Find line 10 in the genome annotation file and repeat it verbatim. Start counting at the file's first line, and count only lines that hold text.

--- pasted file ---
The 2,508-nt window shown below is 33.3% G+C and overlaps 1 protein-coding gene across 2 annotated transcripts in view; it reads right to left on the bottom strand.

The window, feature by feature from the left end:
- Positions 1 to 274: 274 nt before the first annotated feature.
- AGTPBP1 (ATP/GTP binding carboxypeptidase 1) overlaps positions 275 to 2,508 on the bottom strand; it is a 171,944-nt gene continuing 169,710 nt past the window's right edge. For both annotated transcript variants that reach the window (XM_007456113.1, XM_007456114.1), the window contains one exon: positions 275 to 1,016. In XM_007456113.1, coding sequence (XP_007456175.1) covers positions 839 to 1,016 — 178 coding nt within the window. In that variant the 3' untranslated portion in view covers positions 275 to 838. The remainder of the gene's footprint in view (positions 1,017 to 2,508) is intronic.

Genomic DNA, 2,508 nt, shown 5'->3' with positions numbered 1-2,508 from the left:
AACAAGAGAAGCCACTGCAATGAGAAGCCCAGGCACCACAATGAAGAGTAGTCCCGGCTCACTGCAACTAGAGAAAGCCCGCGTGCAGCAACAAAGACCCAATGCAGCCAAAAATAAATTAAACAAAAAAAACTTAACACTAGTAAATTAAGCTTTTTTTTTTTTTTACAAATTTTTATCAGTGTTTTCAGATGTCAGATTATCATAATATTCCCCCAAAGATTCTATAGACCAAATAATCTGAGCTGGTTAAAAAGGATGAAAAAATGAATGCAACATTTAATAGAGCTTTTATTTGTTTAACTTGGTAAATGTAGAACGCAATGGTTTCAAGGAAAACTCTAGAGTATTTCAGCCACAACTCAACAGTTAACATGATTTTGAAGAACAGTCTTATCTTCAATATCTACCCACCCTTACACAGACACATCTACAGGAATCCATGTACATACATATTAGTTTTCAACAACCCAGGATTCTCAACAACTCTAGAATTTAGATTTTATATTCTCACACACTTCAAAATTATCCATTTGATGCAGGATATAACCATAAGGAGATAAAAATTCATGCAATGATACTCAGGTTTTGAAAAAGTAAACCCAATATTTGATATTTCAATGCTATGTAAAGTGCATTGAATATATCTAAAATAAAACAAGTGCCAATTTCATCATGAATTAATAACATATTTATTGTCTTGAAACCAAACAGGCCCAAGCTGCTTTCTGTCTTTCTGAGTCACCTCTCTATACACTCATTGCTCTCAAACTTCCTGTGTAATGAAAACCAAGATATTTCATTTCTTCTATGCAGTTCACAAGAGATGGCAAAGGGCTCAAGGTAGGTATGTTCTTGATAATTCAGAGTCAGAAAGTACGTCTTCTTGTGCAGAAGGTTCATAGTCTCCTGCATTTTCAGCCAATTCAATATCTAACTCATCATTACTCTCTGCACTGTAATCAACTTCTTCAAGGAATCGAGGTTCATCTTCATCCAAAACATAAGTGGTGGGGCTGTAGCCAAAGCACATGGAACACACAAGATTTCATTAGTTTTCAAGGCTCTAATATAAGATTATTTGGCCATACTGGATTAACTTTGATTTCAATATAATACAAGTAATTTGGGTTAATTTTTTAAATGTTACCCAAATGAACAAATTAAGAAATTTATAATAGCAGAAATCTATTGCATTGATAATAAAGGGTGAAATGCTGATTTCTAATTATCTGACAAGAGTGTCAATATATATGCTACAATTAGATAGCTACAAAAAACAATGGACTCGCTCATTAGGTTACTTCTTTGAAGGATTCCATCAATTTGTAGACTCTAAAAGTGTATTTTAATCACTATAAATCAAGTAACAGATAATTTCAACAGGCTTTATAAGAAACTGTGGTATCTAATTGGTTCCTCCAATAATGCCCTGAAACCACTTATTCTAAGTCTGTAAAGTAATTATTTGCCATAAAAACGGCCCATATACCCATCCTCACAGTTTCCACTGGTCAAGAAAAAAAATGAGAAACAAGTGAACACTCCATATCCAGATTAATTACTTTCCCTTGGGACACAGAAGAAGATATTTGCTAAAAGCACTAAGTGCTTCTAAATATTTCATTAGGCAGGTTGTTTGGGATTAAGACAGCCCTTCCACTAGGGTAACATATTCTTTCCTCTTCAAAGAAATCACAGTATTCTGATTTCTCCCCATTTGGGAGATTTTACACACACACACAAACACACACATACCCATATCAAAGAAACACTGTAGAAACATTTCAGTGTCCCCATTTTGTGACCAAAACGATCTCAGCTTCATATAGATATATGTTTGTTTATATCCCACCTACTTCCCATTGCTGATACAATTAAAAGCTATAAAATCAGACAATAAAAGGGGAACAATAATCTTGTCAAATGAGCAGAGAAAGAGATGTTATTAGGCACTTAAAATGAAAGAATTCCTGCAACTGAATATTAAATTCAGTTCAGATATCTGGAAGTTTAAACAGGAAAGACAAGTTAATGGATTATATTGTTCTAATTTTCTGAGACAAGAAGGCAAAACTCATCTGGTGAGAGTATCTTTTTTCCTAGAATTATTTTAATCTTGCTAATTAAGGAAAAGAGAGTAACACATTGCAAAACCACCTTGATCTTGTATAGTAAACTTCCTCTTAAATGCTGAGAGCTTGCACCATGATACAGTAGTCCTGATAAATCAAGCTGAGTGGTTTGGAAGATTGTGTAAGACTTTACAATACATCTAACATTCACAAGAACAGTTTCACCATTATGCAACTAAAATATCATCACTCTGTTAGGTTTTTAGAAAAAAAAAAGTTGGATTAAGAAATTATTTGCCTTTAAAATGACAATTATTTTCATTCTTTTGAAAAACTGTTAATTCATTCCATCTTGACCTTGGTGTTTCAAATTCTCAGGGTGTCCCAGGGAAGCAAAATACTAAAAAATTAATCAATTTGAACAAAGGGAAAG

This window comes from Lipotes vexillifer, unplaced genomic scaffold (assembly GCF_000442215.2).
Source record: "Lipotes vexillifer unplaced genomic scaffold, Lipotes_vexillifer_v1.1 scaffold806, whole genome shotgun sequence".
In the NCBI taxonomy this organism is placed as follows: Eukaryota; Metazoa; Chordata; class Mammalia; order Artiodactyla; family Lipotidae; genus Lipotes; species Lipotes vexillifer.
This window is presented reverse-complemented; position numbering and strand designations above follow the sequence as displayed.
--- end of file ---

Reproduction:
This window is presented reverse-complemented; position numbering and strand designations above follow the sequence as displayed.